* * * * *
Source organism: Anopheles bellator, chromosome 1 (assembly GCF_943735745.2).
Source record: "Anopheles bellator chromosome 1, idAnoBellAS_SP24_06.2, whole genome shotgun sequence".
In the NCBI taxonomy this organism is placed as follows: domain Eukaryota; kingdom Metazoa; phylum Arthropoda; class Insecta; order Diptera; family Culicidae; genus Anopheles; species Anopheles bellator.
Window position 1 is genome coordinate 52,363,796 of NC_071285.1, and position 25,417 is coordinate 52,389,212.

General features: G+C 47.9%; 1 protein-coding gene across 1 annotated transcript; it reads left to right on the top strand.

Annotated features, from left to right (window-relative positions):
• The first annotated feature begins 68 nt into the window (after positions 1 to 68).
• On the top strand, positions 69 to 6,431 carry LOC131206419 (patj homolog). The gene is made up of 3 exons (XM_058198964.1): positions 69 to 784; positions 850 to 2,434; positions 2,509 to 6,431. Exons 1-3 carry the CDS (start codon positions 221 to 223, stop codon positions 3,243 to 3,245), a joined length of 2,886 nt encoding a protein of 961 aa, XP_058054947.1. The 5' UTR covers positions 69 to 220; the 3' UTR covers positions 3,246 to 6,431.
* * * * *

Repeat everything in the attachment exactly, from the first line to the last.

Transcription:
Source organism: Anopheles bellator, chromosome 1 (assembly GCF_943735745.2).
Source record: "Anopheles bellator chromosome 1, idAnoBellAS_SP24_06.2, whole genome shotgun sequence".
In the NCBI taxonomy this organism is placed as follows: domain Eukaryota; kingdom Metazoa; phylum Arthropoda; class Insecta; order Diptera; family Culicidae; genus Anopheles; species Anopheles bellator.
Window position 1 is genome coordinate 52,363,796 of NC_071285.1, and position 25,417 is coordinate 52,389,212.

General features: G+C 47.9%; 1 protein-coding gene across 1 annotated transcript; it reads left to right on the top strand.

Annotated features, from left to right (window-relative positions):
• The first annotated feature begins 68 nt into the window (after positions 1 to 68).
• On the top strand, positions 69 to 6,431 carry LOC131206419 (patj homolog). The gene is made up of 3 exons (XM_058198964.1): positions 69 to 784; positions 850 to 2,434; positions 2,509 to 6,431. Exons 1-3 carry the CDS (start codon positions 221 to 223, stop codon positions 3,243 to 3,245), a joined length of 2,886 nt encoding a protein of 961 aa, XP_058054947.1. The 5' UTR covers positions 69 to 220; the 3' UTR covers positions 3,246 to 6,431.